Preoperative X-ray of the right knee showing AP and lateral views.
OPERATION: Right total knee arthroplasty.
IMPLANTS USED: Customized Femur with a customized Tibia, posterior stabilized with 35mm patella with 14 mm polyethylene insert.
DESCRIPTION OF PROCEDURE: The patient was brought to the operating room after obtaining informed consent and signing the correct surgical site. The risks, benefits, and alternatives were extensively discussed with the patient prior to the procedure. Anesthesia was obtained by the anesthesiologist.
The patient was then definitively positioned and a cuff was placed over her right thigh. The limb was exsanguinated and the tourniquet was elevated. A straight incision was used for the arthrotomy. Skin and subcutaneous tissues were incised. Medial parapatellar arthrotomy was performed and the tibia was exposed.
The tibial cutting guide was placed and the tibial resection was then performed. Attention was then turned towards the femur and the distal cut and chamfer cuts and a notch cut were performed using the custom cutting guides. The medial release was done for balancing the knee joint. Flexion and extension gaps were balanced.
The tibia was prepared. The patellar resection was performed. The drill holes were made in the patella. The trial patella was placed into position. The trial femur was placed into position.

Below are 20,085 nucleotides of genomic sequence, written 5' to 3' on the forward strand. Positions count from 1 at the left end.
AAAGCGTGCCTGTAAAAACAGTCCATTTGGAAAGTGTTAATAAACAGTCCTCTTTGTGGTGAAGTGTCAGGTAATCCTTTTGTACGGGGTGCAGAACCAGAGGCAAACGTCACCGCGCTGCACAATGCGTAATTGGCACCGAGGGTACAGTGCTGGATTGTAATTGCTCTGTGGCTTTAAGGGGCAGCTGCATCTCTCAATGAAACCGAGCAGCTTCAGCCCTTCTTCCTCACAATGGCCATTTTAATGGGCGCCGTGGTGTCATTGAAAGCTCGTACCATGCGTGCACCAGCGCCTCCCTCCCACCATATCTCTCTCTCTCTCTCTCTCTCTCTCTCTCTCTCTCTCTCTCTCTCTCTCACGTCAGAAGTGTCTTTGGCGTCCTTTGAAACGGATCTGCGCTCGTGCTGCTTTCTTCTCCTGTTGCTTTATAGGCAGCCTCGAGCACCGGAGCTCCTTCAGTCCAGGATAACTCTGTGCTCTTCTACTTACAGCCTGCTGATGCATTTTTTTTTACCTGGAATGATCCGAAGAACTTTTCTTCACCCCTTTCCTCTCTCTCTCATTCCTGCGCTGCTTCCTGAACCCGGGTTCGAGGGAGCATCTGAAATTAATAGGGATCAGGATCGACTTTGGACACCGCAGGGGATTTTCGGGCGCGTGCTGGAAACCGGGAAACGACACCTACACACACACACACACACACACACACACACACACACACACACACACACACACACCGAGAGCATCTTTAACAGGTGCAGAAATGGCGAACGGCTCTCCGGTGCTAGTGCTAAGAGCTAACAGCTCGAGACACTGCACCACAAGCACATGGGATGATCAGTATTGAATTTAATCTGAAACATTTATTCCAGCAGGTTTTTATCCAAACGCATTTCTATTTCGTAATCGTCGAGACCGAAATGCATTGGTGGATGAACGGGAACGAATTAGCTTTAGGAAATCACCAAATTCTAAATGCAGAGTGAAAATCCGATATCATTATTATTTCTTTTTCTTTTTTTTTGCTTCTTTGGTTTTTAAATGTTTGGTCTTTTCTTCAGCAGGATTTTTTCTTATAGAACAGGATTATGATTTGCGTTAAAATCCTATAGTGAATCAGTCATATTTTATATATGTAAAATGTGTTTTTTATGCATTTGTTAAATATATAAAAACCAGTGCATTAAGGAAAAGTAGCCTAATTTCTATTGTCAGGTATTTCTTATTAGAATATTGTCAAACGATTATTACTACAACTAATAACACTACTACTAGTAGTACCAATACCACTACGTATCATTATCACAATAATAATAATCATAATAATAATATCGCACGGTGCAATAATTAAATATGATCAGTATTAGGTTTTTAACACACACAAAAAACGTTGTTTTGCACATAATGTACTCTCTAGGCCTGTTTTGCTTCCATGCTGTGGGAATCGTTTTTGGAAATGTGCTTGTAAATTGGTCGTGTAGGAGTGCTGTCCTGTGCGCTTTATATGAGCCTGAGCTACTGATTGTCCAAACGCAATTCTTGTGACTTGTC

The trial tibia was placed into position. Poly was placed into position, and the knee was then trailed through a full range of motion. The knee was stable in the range of motion.
Trial components were then removed. The injection was given. The femur was cemented into position followed by the tibia. Poly was then placed into position and knee was then reduced and held in full extension with a bump on the back. The patella was then cemented into position. Excess cement was removed.
After the cement hardened, the patellar clamp was removed. The medial parapatellar arthrotomy was closed with #1 Vicryl and Stratafix. Cutaneous tissues were closed with O Vicryl. Subcuticulartissues were closed with 2-0 Vicryl.
The skin was closed using staples. Tourniquet was then let down. Sterile dressing was achieved, and the patient was transferred to the postoperative care unit in stable condition.
Postoperative x-ray images showing AP and lateral views of the right knee.
She was able to walk bearing weight, the same day of the procedure. Her vitals were stable postoperative and she was discharged the next day. The pain was managed well with medications and aspirin was started for DVT (deep vein thrombosis) prophylaxis.
Her postoperative x-ray demonstrated excellent alignment. Outpatient physical therapy was started for increasing the range of motion and strengthening of muscle. On a subsequent follow-up visit, she reported zero pain with a full range of motion. She was back to her baseline activities and expressed satisfaction at the outcome of the surgery. She follows up as needed.
Disclaimer – Patient’s name, age, sex, dates, events have been changed or modified to protect patient privacy.